Samson is perhaps one of the most infamous figures from the Prophets. Powerful, dangerous, enigmatic, easily seduced: from his annunciation to his death, Samson perplexes.

At his birth, the angel announces he is to be a Nazir – separated from wine, his hair to grow long. What impact did that have on his persona?

During his ongoing encounters with the Philistines, were his encounters with women part of a subterfuge to wreak havoc on the enemy, or did he succumb to his emotions, love or anger?

Why did he choose to live among the Philistines with Delilah, as an enemy within, rather than attacking directly, and why did he give away his secrets?

Much ink has been spilled plumbing his mysteries.  Our Sages (BT Sotah 9b-10a) offered an ambivalent tone: He is credited with “judging the people in the same way as the Almighty,” yet acknowledge that he “followed his eyes, and thus was punished in his eyes [when he was blinded by the Philistines].”

Most striking is their comment that his strength was, “created as an example of the Divine, yet he was smitten with it.”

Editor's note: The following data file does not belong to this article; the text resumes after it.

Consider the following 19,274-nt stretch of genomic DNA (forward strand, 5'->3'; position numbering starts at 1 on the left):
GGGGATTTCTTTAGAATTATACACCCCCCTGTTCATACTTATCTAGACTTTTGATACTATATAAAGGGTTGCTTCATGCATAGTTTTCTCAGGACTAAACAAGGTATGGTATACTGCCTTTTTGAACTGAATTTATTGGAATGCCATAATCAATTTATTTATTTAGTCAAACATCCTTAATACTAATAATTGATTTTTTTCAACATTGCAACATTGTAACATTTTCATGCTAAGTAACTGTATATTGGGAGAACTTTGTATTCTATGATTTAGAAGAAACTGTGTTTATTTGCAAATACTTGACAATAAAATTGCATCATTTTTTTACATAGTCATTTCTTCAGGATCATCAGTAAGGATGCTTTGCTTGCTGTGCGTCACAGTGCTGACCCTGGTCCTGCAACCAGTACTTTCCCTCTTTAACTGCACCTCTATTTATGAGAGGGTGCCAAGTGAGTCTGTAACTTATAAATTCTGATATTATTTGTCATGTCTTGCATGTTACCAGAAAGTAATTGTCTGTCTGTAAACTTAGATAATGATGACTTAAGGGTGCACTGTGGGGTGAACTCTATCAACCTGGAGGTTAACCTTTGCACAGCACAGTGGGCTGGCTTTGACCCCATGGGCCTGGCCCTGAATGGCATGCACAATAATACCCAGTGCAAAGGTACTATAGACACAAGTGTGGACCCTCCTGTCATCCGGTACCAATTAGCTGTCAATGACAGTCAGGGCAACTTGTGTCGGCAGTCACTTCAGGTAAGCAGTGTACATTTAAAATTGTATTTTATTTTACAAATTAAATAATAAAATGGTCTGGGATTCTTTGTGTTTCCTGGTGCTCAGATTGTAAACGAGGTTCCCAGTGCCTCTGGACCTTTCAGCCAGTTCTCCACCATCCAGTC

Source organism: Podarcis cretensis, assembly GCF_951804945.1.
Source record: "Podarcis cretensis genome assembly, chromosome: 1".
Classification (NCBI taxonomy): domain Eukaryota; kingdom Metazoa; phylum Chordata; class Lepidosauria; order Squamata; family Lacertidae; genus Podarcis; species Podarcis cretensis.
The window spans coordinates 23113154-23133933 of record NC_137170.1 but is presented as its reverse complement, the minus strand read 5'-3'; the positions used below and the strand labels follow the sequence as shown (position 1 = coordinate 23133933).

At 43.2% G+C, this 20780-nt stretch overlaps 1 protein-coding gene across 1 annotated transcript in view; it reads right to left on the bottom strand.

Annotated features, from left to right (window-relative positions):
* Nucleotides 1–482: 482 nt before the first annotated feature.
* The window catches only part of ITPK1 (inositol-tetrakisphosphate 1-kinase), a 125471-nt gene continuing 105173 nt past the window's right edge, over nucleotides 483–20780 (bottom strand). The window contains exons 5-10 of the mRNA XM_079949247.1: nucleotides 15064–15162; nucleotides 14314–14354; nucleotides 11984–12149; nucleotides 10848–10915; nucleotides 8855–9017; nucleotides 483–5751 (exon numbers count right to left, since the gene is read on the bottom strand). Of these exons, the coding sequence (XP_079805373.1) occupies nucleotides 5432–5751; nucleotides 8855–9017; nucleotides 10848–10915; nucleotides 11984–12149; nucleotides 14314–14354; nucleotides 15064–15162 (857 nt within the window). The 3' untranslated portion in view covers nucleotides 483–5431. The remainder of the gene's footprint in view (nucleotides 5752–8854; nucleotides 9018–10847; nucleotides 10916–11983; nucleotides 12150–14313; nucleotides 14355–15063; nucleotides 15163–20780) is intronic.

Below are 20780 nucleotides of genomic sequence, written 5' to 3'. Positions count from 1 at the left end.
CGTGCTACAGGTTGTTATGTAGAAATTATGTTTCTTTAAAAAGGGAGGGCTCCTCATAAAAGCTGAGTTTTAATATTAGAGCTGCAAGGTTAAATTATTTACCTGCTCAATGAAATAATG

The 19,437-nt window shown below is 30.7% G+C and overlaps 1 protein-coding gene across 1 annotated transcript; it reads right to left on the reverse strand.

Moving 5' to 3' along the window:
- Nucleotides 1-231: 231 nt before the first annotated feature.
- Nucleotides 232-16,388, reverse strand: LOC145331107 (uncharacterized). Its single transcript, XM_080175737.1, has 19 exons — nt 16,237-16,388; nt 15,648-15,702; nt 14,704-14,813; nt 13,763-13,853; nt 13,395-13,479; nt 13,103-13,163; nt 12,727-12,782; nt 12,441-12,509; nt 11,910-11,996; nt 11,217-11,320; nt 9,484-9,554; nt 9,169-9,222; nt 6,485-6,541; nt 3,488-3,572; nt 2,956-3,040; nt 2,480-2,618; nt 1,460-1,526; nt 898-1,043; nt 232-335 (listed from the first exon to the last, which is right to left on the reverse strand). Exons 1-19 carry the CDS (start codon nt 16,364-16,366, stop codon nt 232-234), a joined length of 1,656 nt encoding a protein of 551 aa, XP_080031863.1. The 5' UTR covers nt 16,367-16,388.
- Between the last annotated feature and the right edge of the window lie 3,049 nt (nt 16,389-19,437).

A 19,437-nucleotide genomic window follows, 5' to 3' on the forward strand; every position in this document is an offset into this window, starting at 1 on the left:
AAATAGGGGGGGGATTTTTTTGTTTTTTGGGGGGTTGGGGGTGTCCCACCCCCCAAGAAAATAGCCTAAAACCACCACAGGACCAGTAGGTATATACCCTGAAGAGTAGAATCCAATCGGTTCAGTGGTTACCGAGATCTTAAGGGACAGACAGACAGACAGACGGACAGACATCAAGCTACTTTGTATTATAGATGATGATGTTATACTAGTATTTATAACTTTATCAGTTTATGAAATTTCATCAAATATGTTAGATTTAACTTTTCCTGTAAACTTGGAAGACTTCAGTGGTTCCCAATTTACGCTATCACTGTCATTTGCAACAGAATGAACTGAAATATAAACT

Samson was blessed with a miraculous strength, and he was fully cognisant of his gift; it seemed to overpower his persona, and coloured the lens through which he viewed the world, and choked the conduits through which he channelled his emotions and desires.

He vacillated between being the ‘saviour of Israel’, terrorising and neutering the Philistines, and lacking the self-control to save himself.

In his final days, in the depths of the enemy camp, it seems almost as if this responsibility was too much to bear, and so he gave his secrets to Delilah, and sacrificed his life to inflict a serious wound to the Philistines.

Beyond the narrative, the character of Samson seems so remote, yet so uncomfortably close at the same time.

We know our strengths, but the fear of not being able to master them is terrifying.

Rabbi Garry Wayland is an educator with US’s Living & Learning